As consumers we have the power to choose how our dollars are spent. We don’t have to wait for the state to impose a garbage tax to start thinking more environmentally and seeing the world through the lens of sustainability. Here are some ways to integrate your (unavoidable) waste:

1. Start a home compost bin. You can get a supply of healthy red wigglers ready to munch away at your organic waste and create nutrient-rich new soil. If you are in New York City, visit the Lower East Side Ecology Center or their stand at the Union Square Greenmarket for worms.

2. Drop off organic waste to a compost center. If the thought of handling worms makes you cringe, then bring your organic waste to the Union Square Greenmarket composting stand. Visit for details.

3. Find new uses for your plastic bags and bottles. Use cut plastic bottles as seed starters for new plants or in craft projects.

External packaging aside, there are parts of foods commonly thought of as waste, which are useful. Traditional cultures take from Mother Earth only what they need to subsist. The following traditional Zen anecdote reminds us that this attitude has long been revered as a more enlightened understanding: In a certain monastery the monks were scolded for caring too much for food. They found the ascetic regimen imposed by the abbot to be too strict. One day a monk discovered smoke coming from the abbot’s chimney late at night, and moving closer witnessed the abbot at an illicit midnight snack. The monks joined together to ambush their teacher and unveil his hypocrisy; only to find that he had taken on the responsibility of boiling all of the seeds, stems and pits discarded by the kitchen to make a stew in order that nothing be wasted.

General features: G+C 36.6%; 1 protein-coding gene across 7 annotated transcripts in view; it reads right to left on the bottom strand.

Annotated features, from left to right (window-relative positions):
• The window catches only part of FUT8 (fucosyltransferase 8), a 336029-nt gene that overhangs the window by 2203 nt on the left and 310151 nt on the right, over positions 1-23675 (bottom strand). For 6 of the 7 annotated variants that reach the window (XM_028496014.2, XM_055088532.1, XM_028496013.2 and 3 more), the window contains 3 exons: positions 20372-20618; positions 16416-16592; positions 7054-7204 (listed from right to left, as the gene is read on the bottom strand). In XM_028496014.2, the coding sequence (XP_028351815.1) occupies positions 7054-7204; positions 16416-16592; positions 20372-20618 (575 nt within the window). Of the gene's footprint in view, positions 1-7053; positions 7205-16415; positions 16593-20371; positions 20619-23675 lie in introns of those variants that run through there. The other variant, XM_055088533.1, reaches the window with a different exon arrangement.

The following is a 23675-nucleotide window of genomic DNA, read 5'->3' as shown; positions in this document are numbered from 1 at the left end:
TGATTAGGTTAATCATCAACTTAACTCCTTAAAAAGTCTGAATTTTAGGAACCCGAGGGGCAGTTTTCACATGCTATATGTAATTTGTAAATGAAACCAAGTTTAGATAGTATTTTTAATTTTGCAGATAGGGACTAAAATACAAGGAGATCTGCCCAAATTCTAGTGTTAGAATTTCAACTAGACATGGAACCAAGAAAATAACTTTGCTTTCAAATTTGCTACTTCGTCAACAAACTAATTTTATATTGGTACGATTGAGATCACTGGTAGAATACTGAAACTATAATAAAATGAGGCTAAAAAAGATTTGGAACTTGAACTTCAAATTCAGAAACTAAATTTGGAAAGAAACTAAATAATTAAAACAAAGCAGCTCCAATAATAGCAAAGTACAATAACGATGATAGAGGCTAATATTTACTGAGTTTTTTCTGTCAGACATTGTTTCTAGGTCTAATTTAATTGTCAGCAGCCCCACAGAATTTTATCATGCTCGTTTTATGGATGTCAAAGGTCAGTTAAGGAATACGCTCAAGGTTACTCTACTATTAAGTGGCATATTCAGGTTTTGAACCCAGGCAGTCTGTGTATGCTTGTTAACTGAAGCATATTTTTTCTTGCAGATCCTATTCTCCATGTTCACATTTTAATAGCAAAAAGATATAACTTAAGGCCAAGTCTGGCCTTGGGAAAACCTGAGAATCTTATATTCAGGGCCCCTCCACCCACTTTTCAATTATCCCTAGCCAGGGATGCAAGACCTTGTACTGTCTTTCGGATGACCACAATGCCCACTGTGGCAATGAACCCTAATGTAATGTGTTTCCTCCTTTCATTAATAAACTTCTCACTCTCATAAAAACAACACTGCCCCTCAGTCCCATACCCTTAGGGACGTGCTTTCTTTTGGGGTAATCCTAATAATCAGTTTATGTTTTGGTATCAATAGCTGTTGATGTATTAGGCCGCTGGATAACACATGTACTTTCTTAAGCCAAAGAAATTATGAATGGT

Here are some ways to re-incorporate items commonly considered worthless:

1. Take all of your leftover vegetable scraps and make a vegetable stock, simply add some kombu, garlic and shiitake mushrooms. Use immediately or freeze for future use.

2. For those who juice, the nutrient-rich fiber that’s left behind can be added to salad. Just sprinkle some hemp seeds, add a little avocado, a dollop of quinoa, and your favorite dressing. This works best with carrot, beet and celery vegetable fibers.

3. Orange or lemon rinds can be added to witch hazel for a nice face toner; ground up in your garbage disposal to make the drain smell fresh; or simmered with spices as fresh potpourri.

Connecting with the environment is the first step towards making a positive impact. From composting to making vegetable stock or shopping with your own canvas tote, find the practice that works for you. Let us be mindful of consumption. Contact the corporate offices of food companies and request more efficient packaging. Let us enjoy food, but remember to embrace our waste.

Latham Thomas is the program coordinator of the Healthy Moms, Healthy Babies wellness project at B-Healthy. She is a holistic health counselor who teaches parent and child cooking classes through her company Tender Shoots Wellness and also is the founder of the Eco-Circle Playgroup, an ecology playgroup for NYC toddlers. For information contact